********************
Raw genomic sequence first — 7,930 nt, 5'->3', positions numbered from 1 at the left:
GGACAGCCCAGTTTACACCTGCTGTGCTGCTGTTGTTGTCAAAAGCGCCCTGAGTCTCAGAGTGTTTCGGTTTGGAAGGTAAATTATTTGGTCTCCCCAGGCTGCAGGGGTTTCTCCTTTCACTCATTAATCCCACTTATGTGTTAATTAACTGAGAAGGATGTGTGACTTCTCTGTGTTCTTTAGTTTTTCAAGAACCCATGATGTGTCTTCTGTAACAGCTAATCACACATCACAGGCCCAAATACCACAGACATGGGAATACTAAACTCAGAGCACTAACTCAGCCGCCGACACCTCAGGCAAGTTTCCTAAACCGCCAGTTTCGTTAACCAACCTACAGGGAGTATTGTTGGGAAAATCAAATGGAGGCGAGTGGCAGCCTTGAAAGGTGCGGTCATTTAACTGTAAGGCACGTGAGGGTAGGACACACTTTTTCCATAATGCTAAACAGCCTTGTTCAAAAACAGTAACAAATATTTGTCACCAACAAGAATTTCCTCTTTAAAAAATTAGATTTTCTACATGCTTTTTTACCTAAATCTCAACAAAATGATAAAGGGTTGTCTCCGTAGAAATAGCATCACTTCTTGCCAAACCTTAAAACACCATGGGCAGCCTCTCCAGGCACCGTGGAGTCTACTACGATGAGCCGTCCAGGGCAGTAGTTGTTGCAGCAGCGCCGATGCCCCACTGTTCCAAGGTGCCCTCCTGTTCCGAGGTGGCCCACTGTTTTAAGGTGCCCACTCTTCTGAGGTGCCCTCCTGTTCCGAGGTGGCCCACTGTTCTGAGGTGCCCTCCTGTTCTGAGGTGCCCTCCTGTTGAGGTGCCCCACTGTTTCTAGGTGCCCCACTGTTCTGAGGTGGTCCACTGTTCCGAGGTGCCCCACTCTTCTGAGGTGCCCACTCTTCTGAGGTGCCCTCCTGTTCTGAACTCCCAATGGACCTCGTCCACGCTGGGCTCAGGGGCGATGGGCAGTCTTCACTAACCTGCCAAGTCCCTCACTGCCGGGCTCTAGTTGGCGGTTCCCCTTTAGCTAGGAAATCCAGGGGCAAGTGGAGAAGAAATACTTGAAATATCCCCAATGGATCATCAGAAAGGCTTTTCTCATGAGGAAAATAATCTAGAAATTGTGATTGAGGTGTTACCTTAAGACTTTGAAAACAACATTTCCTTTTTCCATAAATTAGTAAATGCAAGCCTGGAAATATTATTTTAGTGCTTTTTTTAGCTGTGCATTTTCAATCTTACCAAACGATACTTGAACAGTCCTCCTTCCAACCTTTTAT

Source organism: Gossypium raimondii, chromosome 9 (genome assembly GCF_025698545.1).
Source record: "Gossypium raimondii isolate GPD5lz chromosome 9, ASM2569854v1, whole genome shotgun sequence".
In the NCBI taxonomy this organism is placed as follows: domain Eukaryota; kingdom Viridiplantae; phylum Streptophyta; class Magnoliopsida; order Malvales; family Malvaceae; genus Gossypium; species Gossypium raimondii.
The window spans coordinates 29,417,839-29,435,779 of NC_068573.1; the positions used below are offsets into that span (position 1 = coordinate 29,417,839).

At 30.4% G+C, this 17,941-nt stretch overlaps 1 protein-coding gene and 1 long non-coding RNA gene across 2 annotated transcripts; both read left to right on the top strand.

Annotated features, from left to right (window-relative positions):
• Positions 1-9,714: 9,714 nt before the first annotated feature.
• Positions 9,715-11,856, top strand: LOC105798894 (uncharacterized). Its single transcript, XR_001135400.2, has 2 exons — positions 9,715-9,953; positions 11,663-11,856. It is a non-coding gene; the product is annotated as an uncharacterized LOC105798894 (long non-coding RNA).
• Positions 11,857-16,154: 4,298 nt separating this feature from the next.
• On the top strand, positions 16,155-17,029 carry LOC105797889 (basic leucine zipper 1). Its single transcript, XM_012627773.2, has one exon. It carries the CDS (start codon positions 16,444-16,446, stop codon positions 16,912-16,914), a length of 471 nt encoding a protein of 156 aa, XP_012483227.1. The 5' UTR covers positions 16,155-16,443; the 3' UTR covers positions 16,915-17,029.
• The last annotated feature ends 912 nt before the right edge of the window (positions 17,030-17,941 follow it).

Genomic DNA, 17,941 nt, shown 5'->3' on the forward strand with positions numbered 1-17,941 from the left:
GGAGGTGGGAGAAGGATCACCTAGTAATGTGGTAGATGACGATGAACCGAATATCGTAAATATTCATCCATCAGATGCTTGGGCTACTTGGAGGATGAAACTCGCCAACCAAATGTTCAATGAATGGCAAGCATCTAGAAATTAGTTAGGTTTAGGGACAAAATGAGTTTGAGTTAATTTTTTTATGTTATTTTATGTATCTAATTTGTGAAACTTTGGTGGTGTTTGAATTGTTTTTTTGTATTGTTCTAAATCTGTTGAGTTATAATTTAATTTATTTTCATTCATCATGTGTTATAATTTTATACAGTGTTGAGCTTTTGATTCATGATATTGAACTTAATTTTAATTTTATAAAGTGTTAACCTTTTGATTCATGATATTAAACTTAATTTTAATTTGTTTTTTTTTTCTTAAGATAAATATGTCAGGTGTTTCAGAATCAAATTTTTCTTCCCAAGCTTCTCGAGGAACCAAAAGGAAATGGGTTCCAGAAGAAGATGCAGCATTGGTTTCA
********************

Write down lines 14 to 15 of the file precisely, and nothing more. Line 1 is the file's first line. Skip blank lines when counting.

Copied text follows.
Genomic DNA, 17,941 nt, shown 5'->3' on the forward strand with positions numbered 1-17,941 from the left:
GGAGGTGGGAGAAGGATCACCTAGTAATGTGGTAGATGACGATGAACCGAATATCGTAAATATTCATCCATCAGATGCTTGGGCTACTTGGAGGATGAAACTCGCCAACCAAATGTTCAATGAATGGCAAGCATCTAGAAATTAGTTAGGTTTAGGGACAAAATGAGTTTGAGTTAATTTTTTTATGTTATTTTATGTATCTAATTTGTGAAACTTTGGTGGTGTTTGAATTGTTTTTTTGTATTGTTCTAAATCTGTTGAGTTATAATTTAATTTATTTTCATTCATCATGTGTTATAATTTTATACAGTGTTGAGCTTTTGATTCATGATATTGAACTTAATTTTAATTTTATAAAGTGTTAACCTTTTGATTCATGATATTAAACTTAATTTTAATTTGTTTTTTTTTTCTTAAGATAAATATGTCAGGTGTTTCAGAATCAAATTTTTCTTCCCAAGCTTCTCGAGGAACCAAAAGGAAATGGGTTCCAGAAGAAGATGCAGCATTGGTTTCA